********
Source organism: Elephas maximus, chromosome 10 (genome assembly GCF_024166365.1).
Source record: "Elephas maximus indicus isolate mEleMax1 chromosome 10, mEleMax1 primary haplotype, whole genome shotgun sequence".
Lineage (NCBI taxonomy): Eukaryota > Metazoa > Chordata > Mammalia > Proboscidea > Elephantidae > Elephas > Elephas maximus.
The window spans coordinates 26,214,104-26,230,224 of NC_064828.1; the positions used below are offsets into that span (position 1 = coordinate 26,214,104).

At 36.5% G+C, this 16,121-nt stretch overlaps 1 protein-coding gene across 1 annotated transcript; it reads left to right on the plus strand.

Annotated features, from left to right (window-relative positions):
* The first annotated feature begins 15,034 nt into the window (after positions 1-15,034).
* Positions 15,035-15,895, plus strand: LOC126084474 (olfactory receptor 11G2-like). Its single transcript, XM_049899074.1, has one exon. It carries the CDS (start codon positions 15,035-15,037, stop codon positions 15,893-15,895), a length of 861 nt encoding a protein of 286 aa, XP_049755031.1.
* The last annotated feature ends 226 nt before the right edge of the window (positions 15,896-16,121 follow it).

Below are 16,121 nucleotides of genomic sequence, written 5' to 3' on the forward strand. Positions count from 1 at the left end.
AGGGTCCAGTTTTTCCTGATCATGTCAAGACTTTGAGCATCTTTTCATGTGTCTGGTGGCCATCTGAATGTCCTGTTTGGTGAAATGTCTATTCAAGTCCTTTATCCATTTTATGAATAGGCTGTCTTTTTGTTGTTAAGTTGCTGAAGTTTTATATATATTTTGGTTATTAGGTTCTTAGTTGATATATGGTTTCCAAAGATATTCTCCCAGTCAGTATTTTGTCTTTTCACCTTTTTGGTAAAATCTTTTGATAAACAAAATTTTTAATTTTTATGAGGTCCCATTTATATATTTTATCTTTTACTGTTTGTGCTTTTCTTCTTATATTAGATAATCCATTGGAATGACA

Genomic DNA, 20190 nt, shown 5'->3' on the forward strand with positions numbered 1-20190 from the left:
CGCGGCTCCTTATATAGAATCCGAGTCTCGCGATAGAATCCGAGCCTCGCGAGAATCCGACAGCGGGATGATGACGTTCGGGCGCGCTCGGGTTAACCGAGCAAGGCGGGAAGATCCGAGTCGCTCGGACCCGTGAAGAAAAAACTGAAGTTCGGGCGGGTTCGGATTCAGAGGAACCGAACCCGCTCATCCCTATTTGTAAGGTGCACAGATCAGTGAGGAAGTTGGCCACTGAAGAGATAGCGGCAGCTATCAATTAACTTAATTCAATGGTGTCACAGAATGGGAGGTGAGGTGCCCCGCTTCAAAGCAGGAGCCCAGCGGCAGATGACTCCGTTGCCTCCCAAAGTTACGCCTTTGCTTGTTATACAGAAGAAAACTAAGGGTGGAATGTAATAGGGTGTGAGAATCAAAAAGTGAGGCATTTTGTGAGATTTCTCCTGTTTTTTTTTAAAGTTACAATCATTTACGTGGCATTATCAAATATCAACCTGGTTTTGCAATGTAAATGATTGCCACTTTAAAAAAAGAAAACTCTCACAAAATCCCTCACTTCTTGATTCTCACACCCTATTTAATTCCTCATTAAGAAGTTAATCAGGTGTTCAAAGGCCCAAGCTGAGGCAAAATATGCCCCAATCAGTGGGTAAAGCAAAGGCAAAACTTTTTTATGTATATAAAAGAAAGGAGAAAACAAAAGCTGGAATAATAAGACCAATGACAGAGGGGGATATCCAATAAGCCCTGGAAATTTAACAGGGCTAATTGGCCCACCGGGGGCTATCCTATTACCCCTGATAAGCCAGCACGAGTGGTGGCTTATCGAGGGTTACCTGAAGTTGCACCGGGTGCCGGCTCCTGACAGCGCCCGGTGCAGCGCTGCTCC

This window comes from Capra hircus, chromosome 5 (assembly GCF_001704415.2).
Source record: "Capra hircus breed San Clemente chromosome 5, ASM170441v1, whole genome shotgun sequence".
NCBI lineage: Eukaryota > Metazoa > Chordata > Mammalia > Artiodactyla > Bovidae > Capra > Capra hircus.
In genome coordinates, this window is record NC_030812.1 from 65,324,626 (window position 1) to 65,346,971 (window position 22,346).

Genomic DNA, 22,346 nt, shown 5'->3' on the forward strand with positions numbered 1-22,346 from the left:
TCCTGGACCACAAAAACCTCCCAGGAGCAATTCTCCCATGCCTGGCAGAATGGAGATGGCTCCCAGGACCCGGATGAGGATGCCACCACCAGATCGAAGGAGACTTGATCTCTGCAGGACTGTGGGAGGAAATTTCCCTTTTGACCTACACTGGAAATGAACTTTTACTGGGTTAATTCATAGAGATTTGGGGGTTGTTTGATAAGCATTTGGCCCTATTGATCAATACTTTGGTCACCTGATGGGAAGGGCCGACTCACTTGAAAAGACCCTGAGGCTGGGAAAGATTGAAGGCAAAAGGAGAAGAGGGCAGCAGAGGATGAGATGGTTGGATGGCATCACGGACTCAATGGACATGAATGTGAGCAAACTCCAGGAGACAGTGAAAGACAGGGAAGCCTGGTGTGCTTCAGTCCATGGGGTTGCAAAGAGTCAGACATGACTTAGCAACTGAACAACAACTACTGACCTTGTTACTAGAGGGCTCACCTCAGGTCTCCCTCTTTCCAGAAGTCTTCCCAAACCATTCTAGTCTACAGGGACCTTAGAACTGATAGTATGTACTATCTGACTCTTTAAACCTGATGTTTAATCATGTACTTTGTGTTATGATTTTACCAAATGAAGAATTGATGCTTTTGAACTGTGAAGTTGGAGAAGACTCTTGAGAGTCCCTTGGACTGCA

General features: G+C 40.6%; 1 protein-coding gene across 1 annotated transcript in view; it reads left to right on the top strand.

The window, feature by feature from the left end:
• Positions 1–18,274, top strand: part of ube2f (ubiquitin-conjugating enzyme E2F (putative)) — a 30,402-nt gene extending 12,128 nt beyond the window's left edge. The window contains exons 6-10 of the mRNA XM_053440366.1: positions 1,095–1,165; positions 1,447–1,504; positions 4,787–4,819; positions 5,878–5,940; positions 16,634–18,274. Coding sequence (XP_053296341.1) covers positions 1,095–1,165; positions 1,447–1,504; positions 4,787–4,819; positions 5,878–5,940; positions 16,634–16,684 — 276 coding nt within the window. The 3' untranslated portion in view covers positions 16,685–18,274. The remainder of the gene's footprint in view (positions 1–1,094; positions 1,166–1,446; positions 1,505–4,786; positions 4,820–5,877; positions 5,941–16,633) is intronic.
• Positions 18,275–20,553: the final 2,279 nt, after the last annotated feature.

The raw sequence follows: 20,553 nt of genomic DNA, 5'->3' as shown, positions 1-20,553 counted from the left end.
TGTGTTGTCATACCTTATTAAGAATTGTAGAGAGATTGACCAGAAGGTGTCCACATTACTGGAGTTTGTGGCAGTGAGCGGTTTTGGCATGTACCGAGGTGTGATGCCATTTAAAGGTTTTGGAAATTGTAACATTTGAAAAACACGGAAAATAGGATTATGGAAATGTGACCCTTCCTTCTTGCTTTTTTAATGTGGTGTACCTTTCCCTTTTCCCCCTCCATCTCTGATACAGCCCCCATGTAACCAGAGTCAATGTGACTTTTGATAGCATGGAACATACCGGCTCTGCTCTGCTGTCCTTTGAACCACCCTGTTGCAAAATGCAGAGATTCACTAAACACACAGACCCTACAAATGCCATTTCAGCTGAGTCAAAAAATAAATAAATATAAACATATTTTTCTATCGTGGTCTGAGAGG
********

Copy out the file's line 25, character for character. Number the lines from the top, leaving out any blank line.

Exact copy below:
TGTGTTGTCATACCTTATTAAGAATTGTAGAGAGATTGACCAGAAGGTGTCCACATTACTGGAGTTTGTGGCAGTGAGCGGTTTTGGCATGTACCGAGGTGTGATGCCATTTAAAGGTTTTGGAAATTGTAACATTTGAAAAACACGGAAAATAGGATTATGGAAATGTGACCCTTCCTTCTTGCTTTTTTAATGTGGTGTACCTTTCCCTTTTCCCCCTCCATCTCTGATACAGCCCCCATGTAACCAGAGTCAATGTGACTTTTGATAGCATGGAACATACCGGCTCTGCTCTGCTGTCCTTTGAACCACCCTGTTGCAAAATGCAGAGATTCACTAAACACACAGACCCTACAAATGCCATTTCAGCTGAGTCAAAAAATAAATAAATATAAACATATTTTTCTATCGTGGTCTGAGAGG